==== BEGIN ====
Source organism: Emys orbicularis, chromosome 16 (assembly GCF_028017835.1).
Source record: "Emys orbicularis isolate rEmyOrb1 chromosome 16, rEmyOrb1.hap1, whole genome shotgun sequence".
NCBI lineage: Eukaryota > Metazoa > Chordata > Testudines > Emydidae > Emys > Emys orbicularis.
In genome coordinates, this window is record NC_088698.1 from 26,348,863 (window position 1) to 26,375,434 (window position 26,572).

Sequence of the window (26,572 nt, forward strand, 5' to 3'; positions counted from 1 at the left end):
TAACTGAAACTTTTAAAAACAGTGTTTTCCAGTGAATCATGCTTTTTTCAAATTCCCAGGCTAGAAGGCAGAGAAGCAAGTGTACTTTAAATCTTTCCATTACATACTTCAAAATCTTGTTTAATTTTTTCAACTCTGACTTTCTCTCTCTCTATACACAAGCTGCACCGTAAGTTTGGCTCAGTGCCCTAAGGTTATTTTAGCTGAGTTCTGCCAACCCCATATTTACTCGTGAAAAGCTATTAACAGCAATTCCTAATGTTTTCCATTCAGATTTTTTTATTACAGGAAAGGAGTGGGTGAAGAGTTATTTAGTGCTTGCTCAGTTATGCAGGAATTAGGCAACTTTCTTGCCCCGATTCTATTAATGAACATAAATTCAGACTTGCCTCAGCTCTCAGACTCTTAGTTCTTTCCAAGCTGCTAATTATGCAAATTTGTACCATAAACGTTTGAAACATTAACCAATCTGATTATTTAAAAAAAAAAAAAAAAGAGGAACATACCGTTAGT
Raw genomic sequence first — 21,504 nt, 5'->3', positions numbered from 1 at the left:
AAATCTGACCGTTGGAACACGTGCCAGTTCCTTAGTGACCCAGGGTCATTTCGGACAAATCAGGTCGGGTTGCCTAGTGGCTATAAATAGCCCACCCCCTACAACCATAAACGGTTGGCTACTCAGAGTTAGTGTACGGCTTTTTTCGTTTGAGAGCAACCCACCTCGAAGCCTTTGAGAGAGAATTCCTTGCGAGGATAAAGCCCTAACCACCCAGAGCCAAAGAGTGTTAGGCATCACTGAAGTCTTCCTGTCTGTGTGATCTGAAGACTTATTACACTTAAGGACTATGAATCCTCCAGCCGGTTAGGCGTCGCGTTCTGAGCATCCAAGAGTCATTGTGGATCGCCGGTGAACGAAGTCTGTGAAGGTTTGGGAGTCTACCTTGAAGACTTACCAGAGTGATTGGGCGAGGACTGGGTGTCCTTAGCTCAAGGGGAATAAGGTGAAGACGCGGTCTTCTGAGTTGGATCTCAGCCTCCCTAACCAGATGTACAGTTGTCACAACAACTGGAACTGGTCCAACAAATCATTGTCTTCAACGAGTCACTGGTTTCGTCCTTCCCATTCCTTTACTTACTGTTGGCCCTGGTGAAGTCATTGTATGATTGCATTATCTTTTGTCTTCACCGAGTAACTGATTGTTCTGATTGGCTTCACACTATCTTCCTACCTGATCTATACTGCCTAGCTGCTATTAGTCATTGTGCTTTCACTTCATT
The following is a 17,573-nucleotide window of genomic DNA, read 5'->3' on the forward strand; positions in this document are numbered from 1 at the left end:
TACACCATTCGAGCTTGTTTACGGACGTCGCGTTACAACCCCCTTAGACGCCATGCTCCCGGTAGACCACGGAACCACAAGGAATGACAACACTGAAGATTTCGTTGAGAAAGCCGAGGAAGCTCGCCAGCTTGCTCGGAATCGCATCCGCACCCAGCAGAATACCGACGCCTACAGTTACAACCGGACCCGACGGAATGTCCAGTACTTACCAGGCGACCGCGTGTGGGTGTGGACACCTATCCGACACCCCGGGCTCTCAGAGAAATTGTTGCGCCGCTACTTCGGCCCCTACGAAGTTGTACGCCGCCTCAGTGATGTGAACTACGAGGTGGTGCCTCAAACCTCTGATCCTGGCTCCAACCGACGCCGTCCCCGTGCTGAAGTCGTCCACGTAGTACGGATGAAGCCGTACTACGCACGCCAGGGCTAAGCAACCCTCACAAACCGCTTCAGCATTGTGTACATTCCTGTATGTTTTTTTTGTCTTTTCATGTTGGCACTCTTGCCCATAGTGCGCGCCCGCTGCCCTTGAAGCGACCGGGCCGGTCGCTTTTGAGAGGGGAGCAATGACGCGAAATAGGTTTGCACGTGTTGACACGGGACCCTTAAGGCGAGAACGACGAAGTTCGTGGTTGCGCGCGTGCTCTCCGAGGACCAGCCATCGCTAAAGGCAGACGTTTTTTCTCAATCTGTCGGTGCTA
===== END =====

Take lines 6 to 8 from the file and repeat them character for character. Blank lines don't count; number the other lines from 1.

TAACTGAAACTTTTAAAAACAGTGTTTTCCAGTGAATCATGCTTTTTTCAAATTCCCAGGCTAGAAGGCAGAGAAGCAAGTGTACTTTAAATCTTTCCATTACATACTTCAAAATCTTGTTTAATTTTTTCAACTCTGACTTTCTCTCTCTCTATACACAAGCTGCACCGTAAGTTTGGCTCAGTGCCCTAAGGTTATTTTAGCTGAGTTCTGCCAACCCCATATTTACTCGTGAAAAGCTATTAACAGCAATTCCTAATGTTTTCCATTCAGATTTTTTTATTACAGGAAAGGAGTGGGTGAAGAGTTATTTAGTGCTTGCTCAGTTATGCAGGAATTAGGCAACTTTCTTGCCCCGATTCTATTAATGAACATAAATTCAGACTTGCCTCAGCTCTCAGACTCTTAGTTCTTTCCAAGCTGCTAATTATGCAAATTTGTACCATAAACGTTTGAAACATTAACCAATCTGATTATTTAAAAAAAAAAAAAAAAGAGGAACATACCGTTAGT
Raw genomic sequence first — 21,504 nt, 5'->3', positions numbered from 1 at the left:
AAATCTGACCGTTGGAACACGTGCCAGTTCCTTAGTGACCCAGGGTCATTTCGGACAAATCAGGTCGGGTTGCCTAGTGGCTATAAATAGCCCACCCCCTACAACCATAAACGGTTGGCTACTCAGAGTTAGTGTACGGCTTTTTTCGTTTGAGAGCAACCCACCTCGAAGCCTTTGAGAGAGAATTCCTTGCGAGGATAAAGCCCTAACCACCCAGAGCCAAAGAGTGTTAGGCATCACTGAAGTCTTCCTGTCTGTGTGATCTGAAGACTTATTACACTTAAGGACTATGAATCCTCCAGCCGGTTAGGCGTCGCGTTCTGAGCATCCAAGAGTCATTGTGGATCGCCGGTGAACGAAGTCTGTGAAGGTTTGGGAGTCTACCTTGAAGACTTACCAGAGTGATTGGGCGAGGACTGGGTGTCCTTAGCTCAAGGGGAATAAGGTGAAGACGCGGTCTTCTGAGTTGGATCTCAGCCTCCCTAACCAGATGTACAGTTGTCACAACAACTGGAACTGGTCCAACAAATCATTGTCTTCAACGAGTCACTGGTTTCGTCCTTCCCATTCCTTTACTTACTGTTGGCCCTGGTGAAGTCATTGTATGATTGCATTATCTTTTGTCTTCACCGAGTAACTGATTGTTCTGATTGGCTTCACACTATCTTCCTACCTGATCTATACTGCCTAGCTGCTATTAGTCATTGTGCTTTCACTTCATT